About certification

Even those consumers that are not very eco-savvy know Fairtrade bananas. Or they know they could give their mother fair trade roses for mother’s day. This is partially thanks to certification: they have seen the certificate on the product and might have come across a Rainforest alliance campaign so they know a little about it.

At IDH, we work with various certification bodies and in several programs we implemented a system to benchmark different standards in a particular sector against each other. So we very much recognize their importance… and more and more we see that working only on certification is not enough. The fancy and fashionable words we use for that are: ‘we see the need to go beyond certification.’

TFT’s Scott Python wrote a critical book about the beyond certification issue, arguing the case for ‘a new approach to solving social and environmental problems’. The book got published last month and attracted much attention. Amongst other things, Python states in his book that companies should set their sustainability targets based on their values. Additionally, they should do more to implement these values, he argues.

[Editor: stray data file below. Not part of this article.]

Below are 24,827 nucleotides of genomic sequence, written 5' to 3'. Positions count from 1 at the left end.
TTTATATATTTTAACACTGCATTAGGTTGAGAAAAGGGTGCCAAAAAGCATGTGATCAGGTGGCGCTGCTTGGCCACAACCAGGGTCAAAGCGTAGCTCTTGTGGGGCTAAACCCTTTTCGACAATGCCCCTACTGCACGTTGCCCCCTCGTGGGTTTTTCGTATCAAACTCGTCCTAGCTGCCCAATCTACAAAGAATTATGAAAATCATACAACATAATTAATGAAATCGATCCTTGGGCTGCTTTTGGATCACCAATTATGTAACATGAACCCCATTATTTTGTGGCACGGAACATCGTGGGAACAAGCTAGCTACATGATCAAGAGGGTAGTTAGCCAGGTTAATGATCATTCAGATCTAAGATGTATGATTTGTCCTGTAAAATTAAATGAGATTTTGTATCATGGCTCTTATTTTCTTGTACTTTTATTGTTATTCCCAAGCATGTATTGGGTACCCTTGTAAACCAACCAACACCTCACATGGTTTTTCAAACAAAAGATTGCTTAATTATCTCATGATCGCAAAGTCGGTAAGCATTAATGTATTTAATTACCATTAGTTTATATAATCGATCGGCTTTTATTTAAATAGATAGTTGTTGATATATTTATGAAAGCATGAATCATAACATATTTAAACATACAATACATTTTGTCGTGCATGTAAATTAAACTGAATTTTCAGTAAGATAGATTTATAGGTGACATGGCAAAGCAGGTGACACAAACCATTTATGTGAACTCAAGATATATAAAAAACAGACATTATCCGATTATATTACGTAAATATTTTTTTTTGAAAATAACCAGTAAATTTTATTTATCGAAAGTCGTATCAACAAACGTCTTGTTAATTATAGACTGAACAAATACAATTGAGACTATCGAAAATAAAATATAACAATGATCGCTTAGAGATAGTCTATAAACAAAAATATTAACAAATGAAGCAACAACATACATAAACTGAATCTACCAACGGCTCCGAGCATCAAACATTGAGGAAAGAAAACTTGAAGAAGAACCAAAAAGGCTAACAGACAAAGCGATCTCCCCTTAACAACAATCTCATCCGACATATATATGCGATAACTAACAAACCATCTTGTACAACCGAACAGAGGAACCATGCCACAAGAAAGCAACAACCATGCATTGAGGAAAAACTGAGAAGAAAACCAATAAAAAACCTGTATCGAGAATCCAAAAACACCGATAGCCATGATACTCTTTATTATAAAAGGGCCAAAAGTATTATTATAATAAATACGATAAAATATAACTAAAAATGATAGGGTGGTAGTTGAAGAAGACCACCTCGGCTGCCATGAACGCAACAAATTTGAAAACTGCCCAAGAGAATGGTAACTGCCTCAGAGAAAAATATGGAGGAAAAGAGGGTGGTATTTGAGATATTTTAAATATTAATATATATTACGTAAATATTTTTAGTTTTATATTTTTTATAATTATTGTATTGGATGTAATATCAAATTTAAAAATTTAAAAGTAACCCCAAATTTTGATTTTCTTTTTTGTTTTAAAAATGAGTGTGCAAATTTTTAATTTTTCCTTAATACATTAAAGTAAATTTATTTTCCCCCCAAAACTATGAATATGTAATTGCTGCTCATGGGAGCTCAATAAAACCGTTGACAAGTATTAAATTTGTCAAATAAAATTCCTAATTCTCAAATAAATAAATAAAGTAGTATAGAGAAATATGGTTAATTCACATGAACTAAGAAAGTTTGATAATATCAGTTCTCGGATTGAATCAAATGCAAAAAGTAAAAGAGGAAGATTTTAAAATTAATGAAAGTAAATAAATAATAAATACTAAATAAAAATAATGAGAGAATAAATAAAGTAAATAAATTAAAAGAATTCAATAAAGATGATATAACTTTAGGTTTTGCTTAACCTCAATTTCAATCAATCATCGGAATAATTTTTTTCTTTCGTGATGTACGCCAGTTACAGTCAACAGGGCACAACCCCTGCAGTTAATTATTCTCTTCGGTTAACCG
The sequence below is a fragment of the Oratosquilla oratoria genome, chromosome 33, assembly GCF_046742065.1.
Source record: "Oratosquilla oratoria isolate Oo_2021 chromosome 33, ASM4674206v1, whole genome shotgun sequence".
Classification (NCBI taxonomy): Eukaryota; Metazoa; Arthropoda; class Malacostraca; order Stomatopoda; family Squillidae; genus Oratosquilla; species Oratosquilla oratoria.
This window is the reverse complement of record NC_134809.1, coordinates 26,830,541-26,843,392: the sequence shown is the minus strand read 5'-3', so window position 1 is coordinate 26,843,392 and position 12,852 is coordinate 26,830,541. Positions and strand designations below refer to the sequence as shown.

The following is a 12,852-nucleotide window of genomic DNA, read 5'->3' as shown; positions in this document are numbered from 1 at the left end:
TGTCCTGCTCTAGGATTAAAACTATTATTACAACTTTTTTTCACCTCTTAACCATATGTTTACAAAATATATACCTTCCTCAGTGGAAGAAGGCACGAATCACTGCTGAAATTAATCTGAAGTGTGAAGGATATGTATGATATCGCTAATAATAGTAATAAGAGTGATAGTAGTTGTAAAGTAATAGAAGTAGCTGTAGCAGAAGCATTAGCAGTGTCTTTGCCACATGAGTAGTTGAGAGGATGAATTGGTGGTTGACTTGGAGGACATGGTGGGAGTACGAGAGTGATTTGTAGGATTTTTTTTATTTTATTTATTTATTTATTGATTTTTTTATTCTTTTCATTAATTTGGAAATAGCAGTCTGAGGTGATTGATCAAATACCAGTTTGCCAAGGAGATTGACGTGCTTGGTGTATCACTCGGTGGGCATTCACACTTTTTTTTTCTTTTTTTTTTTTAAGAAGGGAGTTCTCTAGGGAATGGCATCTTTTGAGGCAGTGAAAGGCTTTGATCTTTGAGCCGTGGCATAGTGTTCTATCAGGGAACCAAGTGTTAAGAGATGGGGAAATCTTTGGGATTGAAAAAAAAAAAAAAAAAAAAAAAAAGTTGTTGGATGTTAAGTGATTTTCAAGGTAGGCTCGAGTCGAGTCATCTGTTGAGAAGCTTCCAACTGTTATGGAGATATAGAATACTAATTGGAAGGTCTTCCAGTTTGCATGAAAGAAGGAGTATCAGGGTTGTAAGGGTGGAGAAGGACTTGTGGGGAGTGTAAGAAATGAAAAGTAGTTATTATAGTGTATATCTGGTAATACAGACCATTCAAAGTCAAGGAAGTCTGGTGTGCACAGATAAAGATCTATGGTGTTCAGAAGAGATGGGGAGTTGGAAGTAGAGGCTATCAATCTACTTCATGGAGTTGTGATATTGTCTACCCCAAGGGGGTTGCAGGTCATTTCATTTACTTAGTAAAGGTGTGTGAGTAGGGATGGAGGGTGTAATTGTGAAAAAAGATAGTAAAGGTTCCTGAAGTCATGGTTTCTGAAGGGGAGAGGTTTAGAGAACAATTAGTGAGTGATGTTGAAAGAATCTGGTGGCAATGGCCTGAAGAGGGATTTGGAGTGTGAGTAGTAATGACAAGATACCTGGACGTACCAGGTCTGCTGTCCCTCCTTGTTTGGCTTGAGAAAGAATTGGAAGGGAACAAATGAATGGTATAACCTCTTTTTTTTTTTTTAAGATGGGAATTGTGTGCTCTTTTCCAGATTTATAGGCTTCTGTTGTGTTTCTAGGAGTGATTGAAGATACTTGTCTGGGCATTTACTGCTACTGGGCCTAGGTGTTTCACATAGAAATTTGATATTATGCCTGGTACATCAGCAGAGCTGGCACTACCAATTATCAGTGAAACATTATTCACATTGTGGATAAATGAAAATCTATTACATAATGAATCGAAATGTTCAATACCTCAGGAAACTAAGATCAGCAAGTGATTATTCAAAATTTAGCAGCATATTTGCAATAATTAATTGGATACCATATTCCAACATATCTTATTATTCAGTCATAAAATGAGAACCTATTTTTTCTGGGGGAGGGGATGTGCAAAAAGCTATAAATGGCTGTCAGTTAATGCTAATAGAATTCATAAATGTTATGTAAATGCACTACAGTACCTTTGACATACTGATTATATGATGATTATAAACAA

In the Innovation Forum Business brief published on Friday, more downsides of certification are mentioned. For example: once criteria are agreed, implementation must happen on an ongoing basis. This needs to be enforced by a monitoring system, to make sure that it is really happening. The Business Brief however also mentions advocates of certification, for example Greenpeace’s Grant Rosoman. He says that third-party verification and certification are an important instrument for companies’ credibility.

The Business Brief concludes with the argument that sustainability issues should be guided by a rational approach and hard facts. And speaking about facts; in an elaborate and informative online discussion on the question if GMO food is safe, published last week, William Slate has included a ‘GMO shopping game’. It implies the GMO labels on products do not necessarily inform you if products are safer than others. Have a shot at the game and see what you think! And if you have some time this weekend, do read the full article, as we found it quite informative.